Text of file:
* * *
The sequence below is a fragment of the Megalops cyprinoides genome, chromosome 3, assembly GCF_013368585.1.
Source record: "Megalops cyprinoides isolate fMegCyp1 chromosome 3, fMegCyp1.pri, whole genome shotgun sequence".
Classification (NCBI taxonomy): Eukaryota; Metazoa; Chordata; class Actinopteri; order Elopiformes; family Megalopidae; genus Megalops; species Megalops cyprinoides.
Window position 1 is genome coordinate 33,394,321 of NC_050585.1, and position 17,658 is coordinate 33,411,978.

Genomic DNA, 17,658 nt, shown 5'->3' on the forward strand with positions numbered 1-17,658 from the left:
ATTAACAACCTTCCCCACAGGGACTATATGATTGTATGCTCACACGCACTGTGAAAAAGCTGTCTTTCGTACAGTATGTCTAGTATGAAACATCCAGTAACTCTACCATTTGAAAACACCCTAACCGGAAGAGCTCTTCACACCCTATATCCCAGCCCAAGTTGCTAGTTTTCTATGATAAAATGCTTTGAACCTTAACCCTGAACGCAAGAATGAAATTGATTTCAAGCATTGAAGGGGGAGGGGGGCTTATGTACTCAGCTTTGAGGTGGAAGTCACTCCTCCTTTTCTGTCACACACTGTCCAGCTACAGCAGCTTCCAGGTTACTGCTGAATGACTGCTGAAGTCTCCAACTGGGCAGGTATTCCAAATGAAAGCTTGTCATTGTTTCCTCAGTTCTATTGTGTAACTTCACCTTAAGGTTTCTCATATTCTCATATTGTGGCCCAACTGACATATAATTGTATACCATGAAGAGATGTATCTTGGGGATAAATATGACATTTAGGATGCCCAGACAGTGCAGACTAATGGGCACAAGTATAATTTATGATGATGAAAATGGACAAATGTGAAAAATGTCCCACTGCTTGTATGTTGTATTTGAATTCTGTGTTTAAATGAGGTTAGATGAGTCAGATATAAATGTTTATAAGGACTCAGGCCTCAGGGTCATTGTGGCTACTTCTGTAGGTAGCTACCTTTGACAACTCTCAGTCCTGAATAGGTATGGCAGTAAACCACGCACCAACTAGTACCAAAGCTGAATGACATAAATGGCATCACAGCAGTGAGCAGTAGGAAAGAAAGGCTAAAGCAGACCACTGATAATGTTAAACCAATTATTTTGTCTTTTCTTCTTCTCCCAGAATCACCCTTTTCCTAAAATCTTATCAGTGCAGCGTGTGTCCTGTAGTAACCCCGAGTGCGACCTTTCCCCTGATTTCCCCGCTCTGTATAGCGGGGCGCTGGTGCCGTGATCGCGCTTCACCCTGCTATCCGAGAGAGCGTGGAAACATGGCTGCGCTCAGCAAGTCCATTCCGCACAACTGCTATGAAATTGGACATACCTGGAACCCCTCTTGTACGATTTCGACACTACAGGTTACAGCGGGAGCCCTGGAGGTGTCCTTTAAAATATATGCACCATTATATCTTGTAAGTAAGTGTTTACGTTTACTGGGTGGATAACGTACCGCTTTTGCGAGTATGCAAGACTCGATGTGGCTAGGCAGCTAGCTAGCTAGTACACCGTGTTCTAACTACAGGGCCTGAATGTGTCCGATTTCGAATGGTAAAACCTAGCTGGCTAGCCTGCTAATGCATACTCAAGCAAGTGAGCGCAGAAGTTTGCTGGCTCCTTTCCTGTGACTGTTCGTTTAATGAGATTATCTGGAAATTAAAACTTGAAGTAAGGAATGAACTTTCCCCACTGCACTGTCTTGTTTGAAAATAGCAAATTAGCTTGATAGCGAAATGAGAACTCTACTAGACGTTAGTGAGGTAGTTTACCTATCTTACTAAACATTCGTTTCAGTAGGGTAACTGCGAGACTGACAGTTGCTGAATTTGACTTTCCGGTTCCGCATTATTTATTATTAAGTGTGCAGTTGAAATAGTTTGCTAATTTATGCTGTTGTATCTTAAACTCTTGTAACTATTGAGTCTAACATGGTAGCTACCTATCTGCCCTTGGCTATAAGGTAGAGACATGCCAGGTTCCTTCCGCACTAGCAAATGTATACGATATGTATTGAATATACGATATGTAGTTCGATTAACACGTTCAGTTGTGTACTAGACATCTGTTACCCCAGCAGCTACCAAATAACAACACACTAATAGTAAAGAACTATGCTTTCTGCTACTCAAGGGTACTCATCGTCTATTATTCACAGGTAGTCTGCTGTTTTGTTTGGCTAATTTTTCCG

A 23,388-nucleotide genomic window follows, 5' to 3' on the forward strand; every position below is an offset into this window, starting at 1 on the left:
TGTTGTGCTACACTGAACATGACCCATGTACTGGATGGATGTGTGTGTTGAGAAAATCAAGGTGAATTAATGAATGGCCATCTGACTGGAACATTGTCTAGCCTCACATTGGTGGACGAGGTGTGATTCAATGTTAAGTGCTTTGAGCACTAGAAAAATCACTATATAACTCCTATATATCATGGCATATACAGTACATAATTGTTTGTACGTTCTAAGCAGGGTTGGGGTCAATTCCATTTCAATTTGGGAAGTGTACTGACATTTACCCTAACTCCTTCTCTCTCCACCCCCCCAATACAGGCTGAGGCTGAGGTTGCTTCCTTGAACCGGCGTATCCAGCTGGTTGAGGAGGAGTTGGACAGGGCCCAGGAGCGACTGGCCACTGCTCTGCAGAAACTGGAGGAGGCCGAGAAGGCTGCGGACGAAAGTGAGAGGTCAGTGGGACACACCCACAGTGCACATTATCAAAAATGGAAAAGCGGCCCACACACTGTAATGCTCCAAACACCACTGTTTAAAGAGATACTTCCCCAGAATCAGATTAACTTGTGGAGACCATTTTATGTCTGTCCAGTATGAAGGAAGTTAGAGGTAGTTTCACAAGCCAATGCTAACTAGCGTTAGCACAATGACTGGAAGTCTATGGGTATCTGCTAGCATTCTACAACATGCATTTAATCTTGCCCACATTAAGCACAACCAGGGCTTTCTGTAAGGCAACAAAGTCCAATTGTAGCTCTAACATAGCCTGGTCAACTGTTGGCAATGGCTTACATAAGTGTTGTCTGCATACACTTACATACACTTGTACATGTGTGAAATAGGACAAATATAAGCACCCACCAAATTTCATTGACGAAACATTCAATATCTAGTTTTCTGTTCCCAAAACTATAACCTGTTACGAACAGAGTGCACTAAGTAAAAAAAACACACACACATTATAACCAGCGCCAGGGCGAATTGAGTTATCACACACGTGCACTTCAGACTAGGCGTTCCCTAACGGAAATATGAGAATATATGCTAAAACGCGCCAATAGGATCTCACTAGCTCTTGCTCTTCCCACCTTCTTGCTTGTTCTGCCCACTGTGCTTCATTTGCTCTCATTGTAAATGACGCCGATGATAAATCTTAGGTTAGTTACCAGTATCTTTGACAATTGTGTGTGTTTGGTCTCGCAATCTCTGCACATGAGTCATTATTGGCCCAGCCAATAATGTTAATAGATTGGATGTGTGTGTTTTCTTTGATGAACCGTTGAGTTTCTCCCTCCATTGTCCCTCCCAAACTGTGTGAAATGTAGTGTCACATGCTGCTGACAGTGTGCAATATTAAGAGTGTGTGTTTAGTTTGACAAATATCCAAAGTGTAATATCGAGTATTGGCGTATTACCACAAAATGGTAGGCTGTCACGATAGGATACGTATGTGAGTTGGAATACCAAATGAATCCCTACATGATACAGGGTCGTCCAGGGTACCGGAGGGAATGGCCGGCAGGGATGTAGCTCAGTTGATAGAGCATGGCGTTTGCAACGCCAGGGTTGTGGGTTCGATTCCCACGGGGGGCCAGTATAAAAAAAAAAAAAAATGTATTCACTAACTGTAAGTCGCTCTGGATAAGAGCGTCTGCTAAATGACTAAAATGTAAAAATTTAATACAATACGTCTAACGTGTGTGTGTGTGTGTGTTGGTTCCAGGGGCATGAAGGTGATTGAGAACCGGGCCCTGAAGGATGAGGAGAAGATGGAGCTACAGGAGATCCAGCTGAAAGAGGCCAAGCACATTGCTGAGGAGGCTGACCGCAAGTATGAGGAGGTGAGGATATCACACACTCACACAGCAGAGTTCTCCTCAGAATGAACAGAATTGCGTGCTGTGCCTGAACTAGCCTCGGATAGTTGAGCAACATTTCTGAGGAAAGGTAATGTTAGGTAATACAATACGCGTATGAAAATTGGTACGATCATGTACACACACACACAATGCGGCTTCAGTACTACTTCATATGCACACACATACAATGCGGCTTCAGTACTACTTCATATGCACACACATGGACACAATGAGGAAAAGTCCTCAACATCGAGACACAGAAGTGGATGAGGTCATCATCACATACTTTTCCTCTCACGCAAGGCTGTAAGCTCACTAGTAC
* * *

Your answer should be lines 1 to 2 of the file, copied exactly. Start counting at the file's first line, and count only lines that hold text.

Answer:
The sequence below is a fragment of the Megalops cyprinoides genome, chromosome 3, assembly GCF_013368585.1.
Source record: "Megalops cyprinoides isolate fMegCyp1 chromosome 3, fMegCyp1.pri, whole genome shotgun sequence".